Valente also says, “I would never in a million years ask a victim to put themselves in danger” and then two sentence later says, “But you must tell a story. It helps by allowing people, like me, feel less isolated, by not allowing a rapist to go free because people don’t know whom to believe.”
Let’s dissect what’s actually happening here: According to Valente’s own words, she firmly stands with victims of sexual assault BUT if they don’t tell a specific story they are 1) further isolating her, 2) allowing a rapist to go free, and 3) making it impossible for everyone else to know whom to believe.
Sorry-not-sorry but Fuck. That. Victim-blaming is not standing with victims and I don’t know how much clearer I can make this. I am tired of unpacking this mind-fuckery. Don’t say you stand with victims and then accuse them of being responsible for “allowing a rapist to go free,” as if victims who come forward with specific allegations ever have much luck in keeping a rapist off the streets. I want to know in what universe having specific allegations has ever made substantial differences in the outcome of rape cases. This argument is so off-base that I cringe in even having to address it. It is so close to trash that I don’t have a problem calling it trash, that it’d be dangerous for me to pretend this argument is worthy of my respect and compassion. Rapists don’t run free because of a lack of hard evidence; rapists run free because we live in a fundamentally patriarchal victim-blaming society. I am horrified that a magazine self-labeled as “feminist” would put forth any other idea. I am horrified at the lack of empathy that keeps passing as “respect,” at the insistence that responses to this lack of respect must be respectful. And I say these things because to not say them is a risk I’m not willing to take. We can do better. We have to.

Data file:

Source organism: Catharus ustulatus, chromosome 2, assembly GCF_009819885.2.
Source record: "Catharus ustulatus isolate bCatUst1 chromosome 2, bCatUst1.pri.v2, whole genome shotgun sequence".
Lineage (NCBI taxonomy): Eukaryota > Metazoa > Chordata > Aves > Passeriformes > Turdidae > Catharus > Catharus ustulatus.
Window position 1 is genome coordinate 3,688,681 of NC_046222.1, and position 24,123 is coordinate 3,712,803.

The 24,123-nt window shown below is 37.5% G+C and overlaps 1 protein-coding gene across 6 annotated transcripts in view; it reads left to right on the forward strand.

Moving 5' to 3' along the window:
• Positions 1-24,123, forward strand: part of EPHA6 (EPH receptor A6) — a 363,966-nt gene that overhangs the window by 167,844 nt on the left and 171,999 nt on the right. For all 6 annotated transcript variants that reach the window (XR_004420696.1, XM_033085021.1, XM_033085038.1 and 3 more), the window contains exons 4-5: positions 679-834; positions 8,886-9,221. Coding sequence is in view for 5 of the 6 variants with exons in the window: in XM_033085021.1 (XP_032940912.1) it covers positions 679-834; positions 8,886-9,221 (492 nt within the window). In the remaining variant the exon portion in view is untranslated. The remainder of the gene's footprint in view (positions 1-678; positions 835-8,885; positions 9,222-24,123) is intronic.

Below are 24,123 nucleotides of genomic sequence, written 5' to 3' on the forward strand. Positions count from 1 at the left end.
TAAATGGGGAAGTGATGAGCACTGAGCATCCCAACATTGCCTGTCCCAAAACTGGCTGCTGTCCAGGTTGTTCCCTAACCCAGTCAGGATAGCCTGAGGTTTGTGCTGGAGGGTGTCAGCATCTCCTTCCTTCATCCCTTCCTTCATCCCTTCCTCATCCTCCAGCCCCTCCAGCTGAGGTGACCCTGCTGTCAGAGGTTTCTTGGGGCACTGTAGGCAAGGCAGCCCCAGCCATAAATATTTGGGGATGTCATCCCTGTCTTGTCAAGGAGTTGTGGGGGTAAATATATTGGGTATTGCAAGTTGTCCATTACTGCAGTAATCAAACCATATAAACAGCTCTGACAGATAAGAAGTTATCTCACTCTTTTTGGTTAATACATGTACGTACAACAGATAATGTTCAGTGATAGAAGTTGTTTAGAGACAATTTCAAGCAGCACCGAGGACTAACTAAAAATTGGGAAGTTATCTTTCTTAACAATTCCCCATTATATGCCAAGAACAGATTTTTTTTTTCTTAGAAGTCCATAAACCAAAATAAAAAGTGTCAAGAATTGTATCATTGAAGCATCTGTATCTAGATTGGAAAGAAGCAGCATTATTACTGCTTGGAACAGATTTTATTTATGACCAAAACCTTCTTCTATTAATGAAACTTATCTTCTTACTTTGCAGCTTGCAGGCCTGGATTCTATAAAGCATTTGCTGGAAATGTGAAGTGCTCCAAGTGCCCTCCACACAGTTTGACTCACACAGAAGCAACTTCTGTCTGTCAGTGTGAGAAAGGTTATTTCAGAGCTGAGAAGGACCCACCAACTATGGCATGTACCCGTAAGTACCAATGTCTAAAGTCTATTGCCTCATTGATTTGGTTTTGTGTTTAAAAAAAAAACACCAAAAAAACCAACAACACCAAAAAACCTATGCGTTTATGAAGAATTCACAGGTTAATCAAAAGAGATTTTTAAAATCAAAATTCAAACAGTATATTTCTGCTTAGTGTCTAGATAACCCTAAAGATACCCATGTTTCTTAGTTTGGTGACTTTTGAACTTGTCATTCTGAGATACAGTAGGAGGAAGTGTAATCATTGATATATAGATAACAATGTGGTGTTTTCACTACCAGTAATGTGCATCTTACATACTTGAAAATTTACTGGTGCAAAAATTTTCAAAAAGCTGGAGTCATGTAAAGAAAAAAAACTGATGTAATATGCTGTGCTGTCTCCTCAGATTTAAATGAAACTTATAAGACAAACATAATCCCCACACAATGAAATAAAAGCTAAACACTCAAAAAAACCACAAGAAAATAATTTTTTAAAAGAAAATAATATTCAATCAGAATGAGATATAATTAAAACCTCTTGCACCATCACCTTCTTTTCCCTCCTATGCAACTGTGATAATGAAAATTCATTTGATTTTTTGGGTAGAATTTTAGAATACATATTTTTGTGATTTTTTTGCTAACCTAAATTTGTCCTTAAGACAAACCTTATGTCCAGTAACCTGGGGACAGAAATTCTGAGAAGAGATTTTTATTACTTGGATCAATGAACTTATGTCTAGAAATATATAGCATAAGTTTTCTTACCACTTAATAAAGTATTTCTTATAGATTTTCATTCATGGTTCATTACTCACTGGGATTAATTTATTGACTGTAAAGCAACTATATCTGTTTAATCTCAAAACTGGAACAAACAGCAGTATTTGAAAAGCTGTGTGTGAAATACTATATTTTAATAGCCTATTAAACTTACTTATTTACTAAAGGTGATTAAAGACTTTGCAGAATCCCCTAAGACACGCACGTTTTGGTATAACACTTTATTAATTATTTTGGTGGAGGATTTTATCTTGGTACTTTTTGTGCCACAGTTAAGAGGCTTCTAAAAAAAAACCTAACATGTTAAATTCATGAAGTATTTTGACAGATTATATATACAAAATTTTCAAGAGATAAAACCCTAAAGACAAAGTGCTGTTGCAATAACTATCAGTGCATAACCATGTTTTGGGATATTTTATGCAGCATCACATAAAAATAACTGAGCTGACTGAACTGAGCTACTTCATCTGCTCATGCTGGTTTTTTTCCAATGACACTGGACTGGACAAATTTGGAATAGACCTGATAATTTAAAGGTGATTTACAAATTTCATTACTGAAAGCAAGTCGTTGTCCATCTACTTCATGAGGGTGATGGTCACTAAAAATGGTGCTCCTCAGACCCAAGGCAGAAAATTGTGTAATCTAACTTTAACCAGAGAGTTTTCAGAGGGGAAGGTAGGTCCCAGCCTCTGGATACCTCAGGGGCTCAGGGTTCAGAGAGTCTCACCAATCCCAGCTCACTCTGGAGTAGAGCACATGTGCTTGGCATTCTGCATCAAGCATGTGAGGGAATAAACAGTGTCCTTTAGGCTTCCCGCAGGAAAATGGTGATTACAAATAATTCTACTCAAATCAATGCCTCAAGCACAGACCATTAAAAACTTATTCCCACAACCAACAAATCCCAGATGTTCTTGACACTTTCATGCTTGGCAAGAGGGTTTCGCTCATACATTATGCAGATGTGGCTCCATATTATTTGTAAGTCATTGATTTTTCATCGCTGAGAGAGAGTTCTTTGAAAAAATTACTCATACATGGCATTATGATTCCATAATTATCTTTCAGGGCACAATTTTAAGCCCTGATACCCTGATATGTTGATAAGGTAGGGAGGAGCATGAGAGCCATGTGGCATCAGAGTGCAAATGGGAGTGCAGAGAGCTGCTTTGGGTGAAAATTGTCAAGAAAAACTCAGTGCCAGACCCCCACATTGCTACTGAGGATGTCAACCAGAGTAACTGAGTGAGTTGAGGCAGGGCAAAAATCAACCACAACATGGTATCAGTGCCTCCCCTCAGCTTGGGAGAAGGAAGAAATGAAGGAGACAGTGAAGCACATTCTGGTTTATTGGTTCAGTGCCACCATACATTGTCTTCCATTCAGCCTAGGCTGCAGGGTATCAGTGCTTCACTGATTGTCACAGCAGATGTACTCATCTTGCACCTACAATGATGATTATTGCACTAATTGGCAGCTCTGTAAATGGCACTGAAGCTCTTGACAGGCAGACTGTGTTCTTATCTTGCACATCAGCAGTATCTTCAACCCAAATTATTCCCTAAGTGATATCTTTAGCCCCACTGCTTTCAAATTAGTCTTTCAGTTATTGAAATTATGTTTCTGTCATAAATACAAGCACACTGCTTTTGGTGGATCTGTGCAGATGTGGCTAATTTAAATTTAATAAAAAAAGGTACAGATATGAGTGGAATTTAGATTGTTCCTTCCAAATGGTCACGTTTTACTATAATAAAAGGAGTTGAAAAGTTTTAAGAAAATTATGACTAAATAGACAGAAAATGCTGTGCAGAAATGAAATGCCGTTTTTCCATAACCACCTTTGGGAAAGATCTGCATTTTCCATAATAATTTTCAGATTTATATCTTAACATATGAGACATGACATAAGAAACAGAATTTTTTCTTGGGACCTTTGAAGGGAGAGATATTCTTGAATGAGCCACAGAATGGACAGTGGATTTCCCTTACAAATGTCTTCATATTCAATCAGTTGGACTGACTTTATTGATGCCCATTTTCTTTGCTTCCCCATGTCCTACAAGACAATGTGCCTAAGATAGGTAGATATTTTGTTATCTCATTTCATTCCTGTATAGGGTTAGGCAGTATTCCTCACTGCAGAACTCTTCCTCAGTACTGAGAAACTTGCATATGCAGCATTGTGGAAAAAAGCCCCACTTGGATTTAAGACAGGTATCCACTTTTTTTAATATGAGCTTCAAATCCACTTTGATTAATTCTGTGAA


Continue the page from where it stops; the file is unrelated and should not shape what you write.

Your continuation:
Part of me doesn’t feel right ending this essay on such an angry note, but motherhood calls, has been calling, and I can only bend so much until I break. I am a person, after all.
Sarah Xerta is a poet whose works include Nothing To Do with Me (University of Hell Press, 2015) and the chapbooks JULIET (I) (H_NGM_N Books, 2014) and JULIET (II) (Nostrovia! Poetry, 2015), which was one of the recent winners of the NYC Nostrovia! Poetry Chapbook Contest. She lives in Minnesota where, in addition to mothering, she works with adults with developmental disabilities and as an art mentor with teens who have experienced trauma. Find more of her work online at sarahxerta.com and on Twitter @sarahxerta.